A: The more hateful one wins, of course
Today's topic: "double-dipping." The competing Wisconsin wingnut values: reflexive anti-tax advocacy vs. personal animus against gubmint workers.
Back in the olden days, when I used to be more involved in my union, we hated what the folks are now calling "double-dipping." This is when my (or any) school district would hire a retired individual to fill a job opening. The union's position was that this was artificially limiting opportunities for active union members and artificially keeping potential new union members out of a job. It worked out for the employees, though, because they could draw both a paycheck and their pension, and that was pretty sweet.
Republicans have finally come around to believe in this union-supported position, with legislators trying to ban the practice. Righty talk-show babblers--notably, Mark Belling--have been apoplectic over the issue for weeks. And the wingnut commentariat are out for blood against double-dippers.
There are two reasons why a school--and it's always schools, people, at least in the wingnut imagination--would hire a retiree to fill an open position. One is if there are no qualified applicants to fill the open spot. Better to have a retiree who knows what she's doing than a substitute (for classroom spots) or a novice administrator who would take too long to get up to speed.
The second is to save taxpayer money. It goes like this:
Say we have a teacher, let's call her Employee A. She's ready to retire. For the ease of math, let's say the cost of employing her is $100,000. She's got a $65,000 salary, with $35,000 in benefits, including a $20,000 health insurance package, pension (12% of salary), payroll taxes (8% of salary), and some other stuff like dental and life insurance. If she retires, she's eligible for retiree health insurance that covers, say, 2/3 of the cost of the plan, but that's the only taxpayer cost upon her retirement. (If she's old enough to qualify for Medicare, that cost may not even be there.)
Don't taxpayers pay her pension?, I hear you asking. True, we do, but we pay for her pension while she's working. No new tax dollars are required to pay her pension upon her retirement. It's already paid for; the money is there in the award-winning Wisconsin Retirement System, and she is paid from those funds already collected. (In their defense of double-dipping at the daily paper the other day, William J. Holahan and Charles O. Kroncke did a really crappy job explaining this, which is why you get letters to the editor from the wingnut contingent who insist that the pension payouts cost taxpayers in real time.)
So, cost of Employee A as she works: $100,000. Cost of Employee A when she retires: $13,000, for that retiree health insurance. There are two possible scenarios, and I'll call them, for the sake of convenience, Scenario 1 and Scenario 2.
In Scenario 1, Employee A retires and the district hires Employee B to take her place. B is likely younger and less experienced, so his cost to taxpayers is less. Let's say a salary of just $45,000 and benefits proportionally reduced to about $30,000. So his cost to taxpayers is $75,000. Throw in the cost of A's retirement health insurance, and the total cost now is up to $88,000. Yippee! The district is saving $12,000 over the cost of paying just A while she was working.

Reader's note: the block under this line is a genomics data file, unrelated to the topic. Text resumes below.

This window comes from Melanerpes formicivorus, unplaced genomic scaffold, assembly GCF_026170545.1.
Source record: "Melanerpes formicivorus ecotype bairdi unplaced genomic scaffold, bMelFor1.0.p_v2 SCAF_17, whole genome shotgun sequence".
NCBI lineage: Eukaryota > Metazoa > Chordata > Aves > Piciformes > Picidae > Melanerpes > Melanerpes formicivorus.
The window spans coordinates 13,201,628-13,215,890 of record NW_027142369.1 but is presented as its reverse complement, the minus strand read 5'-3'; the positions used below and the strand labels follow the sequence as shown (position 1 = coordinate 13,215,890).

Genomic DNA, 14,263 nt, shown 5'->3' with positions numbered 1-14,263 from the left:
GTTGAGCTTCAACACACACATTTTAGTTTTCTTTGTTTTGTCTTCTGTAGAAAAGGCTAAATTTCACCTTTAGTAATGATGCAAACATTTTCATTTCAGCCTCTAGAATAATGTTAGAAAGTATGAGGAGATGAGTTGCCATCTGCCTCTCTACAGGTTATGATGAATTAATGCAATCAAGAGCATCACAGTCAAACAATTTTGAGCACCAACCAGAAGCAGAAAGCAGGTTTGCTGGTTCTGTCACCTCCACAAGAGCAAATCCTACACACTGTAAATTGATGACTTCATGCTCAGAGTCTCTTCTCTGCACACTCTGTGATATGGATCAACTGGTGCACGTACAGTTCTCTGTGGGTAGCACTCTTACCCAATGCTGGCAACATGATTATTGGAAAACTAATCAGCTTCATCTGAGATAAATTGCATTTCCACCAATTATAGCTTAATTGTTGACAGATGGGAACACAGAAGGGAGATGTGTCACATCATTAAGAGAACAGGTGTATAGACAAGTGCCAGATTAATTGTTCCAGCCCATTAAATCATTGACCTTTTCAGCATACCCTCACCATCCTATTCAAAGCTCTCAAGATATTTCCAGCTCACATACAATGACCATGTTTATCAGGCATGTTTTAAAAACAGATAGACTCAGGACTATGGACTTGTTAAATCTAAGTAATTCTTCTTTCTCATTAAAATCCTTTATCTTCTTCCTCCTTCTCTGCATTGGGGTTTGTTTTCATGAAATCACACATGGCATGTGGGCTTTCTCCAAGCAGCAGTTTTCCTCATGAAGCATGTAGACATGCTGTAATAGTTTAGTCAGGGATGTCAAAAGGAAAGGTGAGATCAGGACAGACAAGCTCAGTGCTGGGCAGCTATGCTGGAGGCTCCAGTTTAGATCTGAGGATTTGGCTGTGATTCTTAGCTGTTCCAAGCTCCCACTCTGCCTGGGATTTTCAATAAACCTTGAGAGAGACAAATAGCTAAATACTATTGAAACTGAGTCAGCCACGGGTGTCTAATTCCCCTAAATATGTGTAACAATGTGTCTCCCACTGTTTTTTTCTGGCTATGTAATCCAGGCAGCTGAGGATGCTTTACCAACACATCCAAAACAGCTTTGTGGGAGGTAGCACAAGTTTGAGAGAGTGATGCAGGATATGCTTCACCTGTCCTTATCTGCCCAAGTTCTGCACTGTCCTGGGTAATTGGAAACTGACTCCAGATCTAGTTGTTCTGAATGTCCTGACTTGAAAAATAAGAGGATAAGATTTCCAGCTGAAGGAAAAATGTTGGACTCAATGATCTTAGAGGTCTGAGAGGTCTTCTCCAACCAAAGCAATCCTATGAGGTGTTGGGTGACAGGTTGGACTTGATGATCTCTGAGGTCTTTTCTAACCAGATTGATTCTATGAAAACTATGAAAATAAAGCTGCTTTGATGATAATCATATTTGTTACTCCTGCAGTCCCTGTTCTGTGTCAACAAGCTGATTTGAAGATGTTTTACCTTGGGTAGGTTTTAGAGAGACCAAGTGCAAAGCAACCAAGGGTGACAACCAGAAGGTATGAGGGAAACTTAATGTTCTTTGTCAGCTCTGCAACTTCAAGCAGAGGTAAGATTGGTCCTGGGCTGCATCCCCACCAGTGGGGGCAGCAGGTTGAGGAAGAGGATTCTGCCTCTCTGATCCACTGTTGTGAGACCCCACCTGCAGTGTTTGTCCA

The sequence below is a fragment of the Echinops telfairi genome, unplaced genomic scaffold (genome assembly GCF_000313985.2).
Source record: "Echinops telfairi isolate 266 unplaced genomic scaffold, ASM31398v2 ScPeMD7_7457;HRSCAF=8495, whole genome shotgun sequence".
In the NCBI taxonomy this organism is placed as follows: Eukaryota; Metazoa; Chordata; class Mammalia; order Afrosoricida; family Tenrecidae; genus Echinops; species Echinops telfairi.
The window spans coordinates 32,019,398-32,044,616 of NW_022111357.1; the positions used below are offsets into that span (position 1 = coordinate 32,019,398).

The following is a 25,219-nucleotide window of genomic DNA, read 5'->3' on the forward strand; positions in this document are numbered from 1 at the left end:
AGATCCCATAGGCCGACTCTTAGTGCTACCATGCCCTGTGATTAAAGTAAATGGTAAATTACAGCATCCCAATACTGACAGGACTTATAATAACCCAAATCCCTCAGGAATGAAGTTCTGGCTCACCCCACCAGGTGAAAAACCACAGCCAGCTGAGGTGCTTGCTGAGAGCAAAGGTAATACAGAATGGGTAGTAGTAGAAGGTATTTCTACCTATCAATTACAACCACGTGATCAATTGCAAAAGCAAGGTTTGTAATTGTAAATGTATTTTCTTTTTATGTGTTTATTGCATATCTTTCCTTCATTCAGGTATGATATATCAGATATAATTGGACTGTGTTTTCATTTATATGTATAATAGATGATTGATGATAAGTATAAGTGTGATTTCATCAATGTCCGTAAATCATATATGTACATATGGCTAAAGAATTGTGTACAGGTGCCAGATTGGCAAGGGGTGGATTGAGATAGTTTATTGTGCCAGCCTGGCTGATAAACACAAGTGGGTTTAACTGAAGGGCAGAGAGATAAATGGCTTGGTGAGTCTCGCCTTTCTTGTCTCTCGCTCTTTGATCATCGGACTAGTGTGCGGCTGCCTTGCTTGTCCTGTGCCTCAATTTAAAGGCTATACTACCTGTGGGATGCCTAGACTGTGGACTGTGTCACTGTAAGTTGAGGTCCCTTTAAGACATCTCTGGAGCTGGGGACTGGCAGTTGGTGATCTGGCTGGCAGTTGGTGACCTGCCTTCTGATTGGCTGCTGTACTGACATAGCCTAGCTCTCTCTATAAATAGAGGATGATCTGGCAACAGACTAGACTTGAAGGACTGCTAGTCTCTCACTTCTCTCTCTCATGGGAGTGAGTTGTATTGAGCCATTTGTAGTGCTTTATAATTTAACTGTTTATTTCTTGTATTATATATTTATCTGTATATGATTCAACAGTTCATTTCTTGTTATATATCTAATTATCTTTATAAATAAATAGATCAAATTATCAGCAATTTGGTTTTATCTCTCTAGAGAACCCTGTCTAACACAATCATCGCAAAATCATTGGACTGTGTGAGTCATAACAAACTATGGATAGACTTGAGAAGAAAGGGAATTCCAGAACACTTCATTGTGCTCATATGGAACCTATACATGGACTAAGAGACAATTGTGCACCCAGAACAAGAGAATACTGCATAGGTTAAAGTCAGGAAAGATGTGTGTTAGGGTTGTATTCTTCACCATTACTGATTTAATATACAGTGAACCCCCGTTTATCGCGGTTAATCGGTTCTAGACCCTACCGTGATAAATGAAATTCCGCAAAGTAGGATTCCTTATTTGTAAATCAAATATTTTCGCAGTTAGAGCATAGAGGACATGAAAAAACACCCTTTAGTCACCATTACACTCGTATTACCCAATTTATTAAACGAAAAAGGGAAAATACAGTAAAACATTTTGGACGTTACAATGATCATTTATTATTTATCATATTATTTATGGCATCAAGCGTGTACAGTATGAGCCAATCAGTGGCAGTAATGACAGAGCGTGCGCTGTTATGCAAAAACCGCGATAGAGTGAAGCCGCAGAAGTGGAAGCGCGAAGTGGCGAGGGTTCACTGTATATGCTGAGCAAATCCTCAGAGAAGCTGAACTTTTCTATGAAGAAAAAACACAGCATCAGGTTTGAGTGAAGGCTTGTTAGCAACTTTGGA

In Scenario 2, Employee A retires but gets hired back at her old salary. That's $65,000, plus some payroll taxes (about $5,000) and the retiree health insurance. But nothing else--because she's retired, she gets none of the other benefits of being an employee--no pension contributions, no sick days, no dental or life insurance. That's a grand total of $83,000--for a savings of $17,000 over pre-retirement, and an additional savings over hiring a new guy as her replacement. Yippee times two!
Indeed, when you look at an actual case, not just numbers made up for the sake of easy math, this is what you get--savings. North Lake, a subject of that article, is one district Belling was on about lately, yet the administrators of the district note that the one "double-dipper" saves money: Her "compensation package--$58,746 in all--was less expensive than a new teacher's would have been"--and $16,000 less than what North Lake says a new hire would cost. The same is true for the spark that lit this thing, the administrator up in Green Bay. Unless the person they hired to replace him got 2/3 or less of the first guy's salary--unlikely, let's be honest there--paying him his salary but not any bennies saves UW-GB money.
Now in Used-to-be-Land, Republicans and wingnuts liked saving taxpayer money. Word is they still do. But you know what impulse is stronger? Hating public employees. So rather than embrace the position that saves money, they look at the situation and all they see is public employees--those god-damned teachers--taking both a salary and a pension at the same time and they can't stand it. It is much better, in wingnut-land Wisconsin, to hate on the public employee than to celebrate the tax savings.
Remember, opposing this double-dipping is a union position from way back. If Republicans are coming around to it, it can only be because their spite is so strong.